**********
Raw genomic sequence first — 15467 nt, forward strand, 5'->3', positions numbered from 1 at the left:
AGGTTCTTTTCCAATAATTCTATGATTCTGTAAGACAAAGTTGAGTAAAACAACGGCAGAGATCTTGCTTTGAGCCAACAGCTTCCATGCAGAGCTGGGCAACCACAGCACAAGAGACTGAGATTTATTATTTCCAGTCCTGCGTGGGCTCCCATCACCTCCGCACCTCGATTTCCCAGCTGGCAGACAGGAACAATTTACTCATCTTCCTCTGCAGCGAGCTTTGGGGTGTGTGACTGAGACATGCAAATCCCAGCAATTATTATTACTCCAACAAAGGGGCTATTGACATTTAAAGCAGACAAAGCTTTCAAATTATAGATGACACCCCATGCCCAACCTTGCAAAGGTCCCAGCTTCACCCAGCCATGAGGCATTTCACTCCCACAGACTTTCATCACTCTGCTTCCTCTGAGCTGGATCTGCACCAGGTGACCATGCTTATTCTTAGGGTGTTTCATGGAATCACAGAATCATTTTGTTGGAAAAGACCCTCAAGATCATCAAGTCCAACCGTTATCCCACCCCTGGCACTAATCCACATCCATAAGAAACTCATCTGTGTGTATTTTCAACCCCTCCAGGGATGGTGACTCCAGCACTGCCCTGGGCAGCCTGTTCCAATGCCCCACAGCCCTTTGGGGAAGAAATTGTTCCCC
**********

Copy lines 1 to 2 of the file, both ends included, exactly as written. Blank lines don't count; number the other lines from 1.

Raw genomic sequence first — 15467 nt, forward strand, 5'->3', positions numbered from 1 at the left:
AGGTTCTTTTCCAATAATTCTATGATTCTGTAAGACAAAGTTGAGTAAAACAACGGCAGAGATCTTGCTTTGAGCCAACAGCTTCCATGCAGAGCTGGGCAACCACAGCACAAGAGACTGAGATTTATTATTTCCAGTCCTGCGTGGGCTCCCATCACCTCCGCACCTCGATTTCCCAGCTGGCAGACAGGAACAATTTACTCATCTTCCTCTGCAGCGAGCTTTGGGGTGTGTGACTGAGACATGCAAATCCCAGCAATTATTATTACTCCAACAAAGGGGCTATTGACATTTAAAGCAGACAAAGCTTTCAAATTATAGATGACACCCCATGCCCAACCTTGCAAAGGTCCCAGCTTCACCCAGCCATGAGGCATTTCACTCCCACAGACTTTCATCACTCTGCTTCCTCTGAGCTGGATCTGCACCAGGTGACCATGCTTATTCTTAGGGTGTTTCATGGAATCACAGAATCATTTTGTTGGAAAAGACCCTCAAGATCATCAAGTCCAACCGTTATCCCACCCCTGGCACTAATCCACATCCATAAGAAACTCATCTGTGTGTATTTTCAACCCCTCCAGGGATGGTGACTCCAGCACTGCCCTGGGCAGCCTGTTCCAATGCCCCACAGCCCTTTGGGGAAGAAATTGTTCCCC